Direct flexoelectricity in biomembranes results from a curvature-induced polarisation of the liquid crystal membrane, in which the molecules (lipids, proteins) of the membrane are initially uniaxially orientated as shown in Fig. 28(b).153 In this flat bilayer membrane, the polarised cones are randomly directed, with no net polarisation. However, when subjected to bending, as in Fig. 28(c),153 a conformational change occurs that imposes a polar symmetry, so that on one side of the membrane the molecules move apart whereas on the other side they move closer together.154,155 The resulting polarisation (P) is:

 
P = f·k·n (6)
where f is the flexoelectric coefficient, k is the mean curvature and n is the normal vector to the membrane. Petrov discussed experimental evidence of flexoelectric phenomenon148,155–157 and Ahmadpoor et al. has presented a thorough review on soft biological membranes.158

Flexoelectricity has been found to have implications for mechano-sensitivity and mechano-transduction in living systems, including ion transport155,159 and the hearing mechanism in mammals.160–163 Petrov et al.159 proposed a model for ion transport in biological systems, as shown in Fig. 29, which demonstrates an ion pumping through a membrane. The driving force for ion transport is a flexoelectric electric field from a change in curvature of the bilayer membrane induced by Adenosine triphosphate (ATP) and ionic concentration gradients. The resulting curvature induces polarisation and creates a depolarising electric field that acts as a driving force for ion pumping. Similar flexoelectric effects are responsible for the main transduction component for sensing sound in mammals as inner hair cells consist of flexoelectric stereocilia that transform mechanical vibrations into electrical potentials that are sensed by the nervous system.160–163 The ability of biological membranes and cells to exhibit flexoelectric effects to achieve ion pumping and sensing could inspire new methods to harvest mechanical motion to drive ions in electro-chemical systems at the nano-scale.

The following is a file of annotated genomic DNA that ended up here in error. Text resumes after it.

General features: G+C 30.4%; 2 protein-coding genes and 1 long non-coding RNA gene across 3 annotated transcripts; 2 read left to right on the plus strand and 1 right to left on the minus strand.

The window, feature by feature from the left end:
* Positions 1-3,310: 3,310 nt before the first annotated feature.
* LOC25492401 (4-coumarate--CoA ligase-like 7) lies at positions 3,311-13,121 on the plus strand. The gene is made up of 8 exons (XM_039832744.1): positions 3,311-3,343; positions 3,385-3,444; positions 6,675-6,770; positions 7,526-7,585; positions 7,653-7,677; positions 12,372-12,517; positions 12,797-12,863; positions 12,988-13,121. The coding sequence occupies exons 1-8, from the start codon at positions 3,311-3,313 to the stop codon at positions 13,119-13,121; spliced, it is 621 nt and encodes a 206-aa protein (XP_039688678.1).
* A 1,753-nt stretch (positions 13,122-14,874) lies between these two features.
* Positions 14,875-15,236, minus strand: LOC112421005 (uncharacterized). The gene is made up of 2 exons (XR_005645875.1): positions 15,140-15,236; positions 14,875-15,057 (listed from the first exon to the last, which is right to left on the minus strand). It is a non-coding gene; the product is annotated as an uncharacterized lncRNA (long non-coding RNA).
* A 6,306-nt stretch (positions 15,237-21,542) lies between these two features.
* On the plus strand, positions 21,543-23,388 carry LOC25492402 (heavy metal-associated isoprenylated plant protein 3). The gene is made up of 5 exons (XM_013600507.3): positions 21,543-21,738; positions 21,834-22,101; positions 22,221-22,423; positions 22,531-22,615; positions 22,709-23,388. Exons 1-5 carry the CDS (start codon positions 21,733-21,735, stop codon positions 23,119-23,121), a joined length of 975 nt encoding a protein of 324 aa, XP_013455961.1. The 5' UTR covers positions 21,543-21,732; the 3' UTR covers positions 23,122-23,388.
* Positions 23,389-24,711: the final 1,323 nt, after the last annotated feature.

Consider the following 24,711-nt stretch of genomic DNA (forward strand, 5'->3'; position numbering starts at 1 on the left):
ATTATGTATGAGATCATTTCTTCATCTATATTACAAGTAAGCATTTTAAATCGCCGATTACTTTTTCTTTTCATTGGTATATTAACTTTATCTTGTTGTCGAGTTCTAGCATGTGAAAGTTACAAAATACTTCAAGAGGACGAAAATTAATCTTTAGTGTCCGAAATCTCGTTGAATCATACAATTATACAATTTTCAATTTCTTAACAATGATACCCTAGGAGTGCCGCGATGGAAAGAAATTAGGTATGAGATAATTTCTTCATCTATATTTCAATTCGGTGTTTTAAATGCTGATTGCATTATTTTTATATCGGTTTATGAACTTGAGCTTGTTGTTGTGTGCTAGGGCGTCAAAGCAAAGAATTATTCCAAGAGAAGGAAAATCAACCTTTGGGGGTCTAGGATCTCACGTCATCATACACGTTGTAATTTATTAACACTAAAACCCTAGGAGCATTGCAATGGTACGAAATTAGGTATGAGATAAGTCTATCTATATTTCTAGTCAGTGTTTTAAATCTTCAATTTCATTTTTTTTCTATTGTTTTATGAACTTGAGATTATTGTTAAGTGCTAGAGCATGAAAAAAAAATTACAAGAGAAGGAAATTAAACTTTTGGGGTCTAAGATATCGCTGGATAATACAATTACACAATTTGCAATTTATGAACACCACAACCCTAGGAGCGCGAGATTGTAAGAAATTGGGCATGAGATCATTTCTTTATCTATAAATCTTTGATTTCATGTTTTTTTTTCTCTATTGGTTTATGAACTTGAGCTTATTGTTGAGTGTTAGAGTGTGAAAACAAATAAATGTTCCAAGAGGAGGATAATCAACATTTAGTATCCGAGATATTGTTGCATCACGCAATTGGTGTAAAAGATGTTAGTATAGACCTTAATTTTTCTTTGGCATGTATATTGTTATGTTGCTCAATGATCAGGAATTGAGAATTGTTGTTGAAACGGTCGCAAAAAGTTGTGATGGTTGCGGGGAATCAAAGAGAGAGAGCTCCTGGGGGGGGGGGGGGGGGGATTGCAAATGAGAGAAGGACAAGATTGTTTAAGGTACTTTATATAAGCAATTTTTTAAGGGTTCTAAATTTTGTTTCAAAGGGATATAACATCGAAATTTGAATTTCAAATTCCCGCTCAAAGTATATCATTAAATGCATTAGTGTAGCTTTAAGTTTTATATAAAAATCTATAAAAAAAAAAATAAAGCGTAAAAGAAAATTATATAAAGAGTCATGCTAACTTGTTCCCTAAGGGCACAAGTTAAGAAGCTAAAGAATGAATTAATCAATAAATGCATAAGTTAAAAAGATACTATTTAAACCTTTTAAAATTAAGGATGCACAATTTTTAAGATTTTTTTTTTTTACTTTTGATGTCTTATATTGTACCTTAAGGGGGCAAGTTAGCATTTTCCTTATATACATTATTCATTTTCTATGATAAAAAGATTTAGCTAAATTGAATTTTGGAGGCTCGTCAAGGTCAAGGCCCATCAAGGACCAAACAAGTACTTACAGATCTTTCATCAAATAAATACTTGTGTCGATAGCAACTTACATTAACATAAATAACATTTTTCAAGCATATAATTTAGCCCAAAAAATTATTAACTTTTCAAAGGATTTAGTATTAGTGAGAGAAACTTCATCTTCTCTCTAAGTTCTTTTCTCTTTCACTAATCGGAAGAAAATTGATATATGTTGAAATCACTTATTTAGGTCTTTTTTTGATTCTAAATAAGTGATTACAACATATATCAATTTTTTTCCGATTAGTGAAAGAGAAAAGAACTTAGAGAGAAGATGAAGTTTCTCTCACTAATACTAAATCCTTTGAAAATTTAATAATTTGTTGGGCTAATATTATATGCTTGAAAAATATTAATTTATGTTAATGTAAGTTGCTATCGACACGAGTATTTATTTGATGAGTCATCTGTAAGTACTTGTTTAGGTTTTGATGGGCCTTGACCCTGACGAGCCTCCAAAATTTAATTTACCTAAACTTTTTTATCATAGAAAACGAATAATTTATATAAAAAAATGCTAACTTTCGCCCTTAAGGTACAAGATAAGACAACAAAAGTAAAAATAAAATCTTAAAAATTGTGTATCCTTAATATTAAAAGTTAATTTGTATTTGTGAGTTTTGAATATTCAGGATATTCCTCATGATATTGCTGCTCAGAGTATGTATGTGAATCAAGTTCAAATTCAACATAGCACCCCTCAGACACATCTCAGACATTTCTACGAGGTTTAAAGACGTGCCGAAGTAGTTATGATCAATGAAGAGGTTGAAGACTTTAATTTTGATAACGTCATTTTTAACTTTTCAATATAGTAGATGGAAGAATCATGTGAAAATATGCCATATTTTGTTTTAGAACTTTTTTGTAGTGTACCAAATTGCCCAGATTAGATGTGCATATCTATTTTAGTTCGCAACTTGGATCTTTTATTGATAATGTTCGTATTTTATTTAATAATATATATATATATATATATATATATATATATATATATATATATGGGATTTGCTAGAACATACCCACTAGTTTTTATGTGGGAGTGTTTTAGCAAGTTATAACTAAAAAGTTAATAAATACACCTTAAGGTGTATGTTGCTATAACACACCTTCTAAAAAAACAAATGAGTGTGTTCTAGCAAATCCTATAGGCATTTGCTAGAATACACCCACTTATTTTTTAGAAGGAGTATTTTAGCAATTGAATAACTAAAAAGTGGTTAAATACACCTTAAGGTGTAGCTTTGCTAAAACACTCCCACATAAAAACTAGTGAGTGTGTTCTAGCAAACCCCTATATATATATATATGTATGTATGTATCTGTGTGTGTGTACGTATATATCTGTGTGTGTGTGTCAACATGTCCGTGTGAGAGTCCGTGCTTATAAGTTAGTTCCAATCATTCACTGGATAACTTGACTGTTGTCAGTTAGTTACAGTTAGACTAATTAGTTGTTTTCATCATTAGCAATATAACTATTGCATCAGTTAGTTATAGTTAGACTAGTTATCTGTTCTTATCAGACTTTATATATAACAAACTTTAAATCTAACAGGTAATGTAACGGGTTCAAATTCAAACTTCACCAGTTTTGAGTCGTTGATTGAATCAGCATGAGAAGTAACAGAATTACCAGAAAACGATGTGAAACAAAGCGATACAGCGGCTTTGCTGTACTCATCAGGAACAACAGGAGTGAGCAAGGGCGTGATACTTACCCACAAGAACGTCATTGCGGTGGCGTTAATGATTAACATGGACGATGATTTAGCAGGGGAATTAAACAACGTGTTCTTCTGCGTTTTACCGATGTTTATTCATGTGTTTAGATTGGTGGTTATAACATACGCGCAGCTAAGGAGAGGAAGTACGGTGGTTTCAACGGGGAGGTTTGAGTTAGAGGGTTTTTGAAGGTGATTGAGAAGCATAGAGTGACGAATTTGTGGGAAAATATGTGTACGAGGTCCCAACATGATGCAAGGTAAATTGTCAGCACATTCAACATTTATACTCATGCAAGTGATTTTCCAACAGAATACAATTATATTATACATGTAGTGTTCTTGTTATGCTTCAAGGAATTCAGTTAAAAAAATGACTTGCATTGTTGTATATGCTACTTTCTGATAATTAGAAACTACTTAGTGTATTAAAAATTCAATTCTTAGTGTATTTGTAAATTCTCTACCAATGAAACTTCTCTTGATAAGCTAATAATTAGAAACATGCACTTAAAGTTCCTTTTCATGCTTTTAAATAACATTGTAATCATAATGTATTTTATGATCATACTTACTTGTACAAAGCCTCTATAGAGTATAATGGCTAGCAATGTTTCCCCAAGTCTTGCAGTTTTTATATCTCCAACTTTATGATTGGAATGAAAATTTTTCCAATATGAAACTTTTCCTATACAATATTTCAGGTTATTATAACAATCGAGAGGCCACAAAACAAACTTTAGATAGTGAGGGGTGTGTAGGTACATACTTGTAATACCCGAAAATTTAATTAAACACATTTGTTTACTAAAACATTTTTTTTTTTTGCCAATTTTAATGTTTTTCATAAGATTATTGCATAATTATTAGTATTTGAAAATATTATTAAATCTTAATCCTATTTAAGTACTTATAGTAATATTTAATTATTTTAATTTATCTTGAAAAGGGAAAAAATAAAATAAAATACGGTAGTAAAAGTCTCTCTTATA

image file: c7cs00387k-f29.tif
Fig. 29 Ion pump model proposed by Petrov. The presence of ATP and ions lead to curvature of the phospholipid bilayer. This results in a flexoelectric polarisation and the electric field produced is the driving force for ion pumping. Membrane, ion and adenosine triphosphate (ATP) shown. Ref. 158 Reproduced by permission of The Royal Society of Chemistry.

5.1 Flexo-electric energy harvesting

The potential of flexoelectricity in energy harvesting has been examined by several researchers. Significant enhancement of the piezoelectric coefficient of a piezoelectric nano-beam/ribbon due to flexoelectric effect has been reported.164,165 Pre-stretched buckled PZT ribbons show high strain gradients that provides charge in addition to the conventional piezoelectric effect.165